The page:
Before East Timor was invaded in 1975 an estimated 90 per cent of the population were animist.
After the invasion, those people were all received into the Church.
During our short stay I saw nothing to suggest that their devotion would flag when the cloak of guidance and protection might be challenged by the worst of our worldliness.
The land was awaiting the wet season, grass and shrubbery were being burnt off for another season of crops.
But the smoke was also coming, densely, from the burning of wood fuel.
According to an East Timor newspaper which I found at the airport on our last day, wood is being used as fuel because kerosene has become unaffordable.
Wood was stacked and sold by the roadside and water was carried in containers in carts and often in pitchers balanced with grace and skill on the heads of women who walked many kilometres.
The water would be drawn from a spring – for a price.
The price was often determined by senior citizens whose lulik was precious to the earth, a price which could run as high as a buffalo for a certain tenure.
Police were at the roadside at one village, investigating a murder. Factions lay dormant here, and erupted afresh with violence.
Village people were without radio or television, yet Dom Basilio found they received the most important news concerning life and death long before he heard it elsewhere.
Not far away there was a school for manual trades, run by the Marist Brothers.
Australians seen in East Timor, besides those belonging to the United Nations or the army, were working to bring employment or to improve the health of the people – like a small group of optometrists we met who were working through Apex, and who found the incidence of myopia to be present 10 years earlier than normal.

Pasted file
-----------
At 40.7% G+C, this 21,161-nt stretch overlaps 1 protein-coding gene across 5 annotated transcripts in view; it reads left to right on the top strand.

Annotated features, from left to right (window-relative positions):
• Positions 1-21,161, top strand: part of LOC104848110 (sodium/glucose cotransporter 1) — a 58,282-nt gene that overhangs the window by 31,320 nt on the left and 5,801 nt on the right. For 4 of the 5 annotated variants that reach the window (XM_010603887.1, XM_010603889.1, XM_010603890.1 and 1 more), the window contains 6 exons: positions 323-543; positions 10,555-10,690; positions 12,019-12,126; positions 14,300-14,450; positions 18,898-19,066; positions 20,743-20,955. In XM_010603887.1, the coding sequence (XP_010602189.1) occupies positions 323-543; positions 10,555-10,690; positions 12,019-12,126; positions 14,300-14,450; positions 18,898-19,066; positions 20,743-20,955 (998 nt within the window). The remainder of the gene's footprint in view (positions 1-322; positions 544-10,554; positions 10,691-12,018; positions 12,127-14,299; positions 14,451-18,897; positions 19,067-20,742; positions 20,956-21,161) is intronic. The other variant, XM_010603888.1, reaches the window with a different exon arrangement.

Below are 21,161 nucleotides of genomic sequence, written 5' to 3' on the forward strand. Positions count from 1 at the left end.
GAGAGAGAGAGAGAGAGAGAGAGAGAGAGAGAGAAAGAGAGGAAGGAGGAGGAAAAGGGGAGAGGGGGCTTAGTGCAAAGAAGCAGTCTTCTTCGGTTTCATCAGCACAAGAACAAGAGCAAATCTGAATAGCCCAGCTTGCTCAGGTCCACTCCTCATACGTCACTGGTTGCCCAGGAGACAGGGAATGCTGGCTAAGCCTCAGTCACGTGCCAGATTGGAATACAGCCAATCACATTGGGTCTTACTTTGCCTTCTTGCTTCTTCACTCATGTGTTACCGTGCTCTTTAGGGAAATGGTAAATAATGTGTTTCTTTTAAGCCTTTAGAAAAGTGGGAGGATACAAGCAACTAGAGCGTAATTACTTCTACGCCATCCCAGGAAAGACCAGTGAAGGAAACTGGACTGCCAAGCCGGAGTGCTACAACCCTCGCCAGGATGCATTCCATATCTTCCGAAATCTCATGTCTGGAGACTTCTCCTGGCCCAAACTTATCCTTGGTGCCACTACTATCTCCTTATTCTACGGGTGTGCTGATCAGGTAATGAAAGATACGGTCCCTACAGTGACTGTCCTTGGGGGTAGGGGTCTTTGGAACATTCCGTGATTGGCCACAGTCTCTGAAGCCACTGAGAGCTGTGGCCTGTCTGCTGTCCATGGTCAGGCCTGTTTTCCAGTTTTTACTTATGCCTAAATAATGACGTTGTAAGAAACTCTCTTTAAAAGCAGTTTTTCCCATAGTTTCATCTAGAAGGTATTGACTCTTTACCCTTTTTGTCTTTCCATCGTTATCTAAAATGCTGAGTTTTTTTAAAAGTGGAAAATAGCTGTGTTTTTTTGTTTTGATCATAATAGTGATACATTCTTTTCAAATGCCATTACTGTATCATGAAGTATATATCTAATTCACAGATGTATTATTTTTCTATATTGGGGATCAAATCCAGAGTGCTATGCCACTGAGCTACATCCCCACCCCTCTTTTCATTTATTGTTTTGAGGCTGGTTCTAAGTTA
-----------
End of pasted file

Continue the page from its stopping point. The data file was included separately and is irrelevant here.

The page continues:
One day we visited the Canossian Regional College to see two sisters we had befriended when they visited Brisbane a few years before.
This was a training centre for computer skills, sewing, cooking, music, religion and the use of whatever could arrive as surplus equipment from other countries.
The equipment could be used once a 10 per cent gift tax had been paid.
The children of the villages were the same children I saw from the railings of the residence, walking the slopes to and from far distances, sensing the tight traffic, immaculate in their uniforms as they laughed in a happy discipline, daring to try their English on an Australian and more than willing to use their Portuguese, now the official language, on a visiting Timorese who had known a Portuguese East Timor.
They came from homes with a 57 per cent illiteracy rate, and in their joy at achievement, they knew nothing of the dearth of funds which threatened to close more than half of their schools.
Dom Basilio has a sponsorship scheme whereby US$50 will support a primary school student for a year and US$125 a secondary school student.
While we did not discuss a system of barter, there was obviously a wide and informal co-operative in trading.
I had no idea the smartest of school uniforms were cut and sewn beneath a roof I had hardly noticed across the road.
Because we travelled with the bishop I was sometimes mistaken to be a priest.
Usually I could enlighten people, with some humour.
But at Baguia, where almost 200 children received confirmation, I was lost for words.
After the ceremony a young woman walked directly through the crowd and threw herself at my feet.
Children were looking on but were not surprised.
I signalled for Severina to come over and help me out.
The woman pointed to my pocket notebook so I opened it and gave it to her with my biro. Severina had arrived and was telling me gently the woman had a mental health problem.
She gave me back my notebook and said “Don’t forget”.
I promised her I wouldn’t.
When I was able to show Dom Basilio the notebook he said he had seen her in the crowd.
She was disabled because she had been interrogated by the occupying army and beaten about the head in a way which stamped her for life. There were many cases of people who had been falsely accused.
In our travels through the villages I had become curious about the presence of signs erected by the Indonesian army which were left intact. When I mentioned it, Dom Basilio told me the signs were neither here nor there to the people, except as signs.
So the East Timorese had their Christianity, they had their luliks, their long memories, and yet the past could be the past.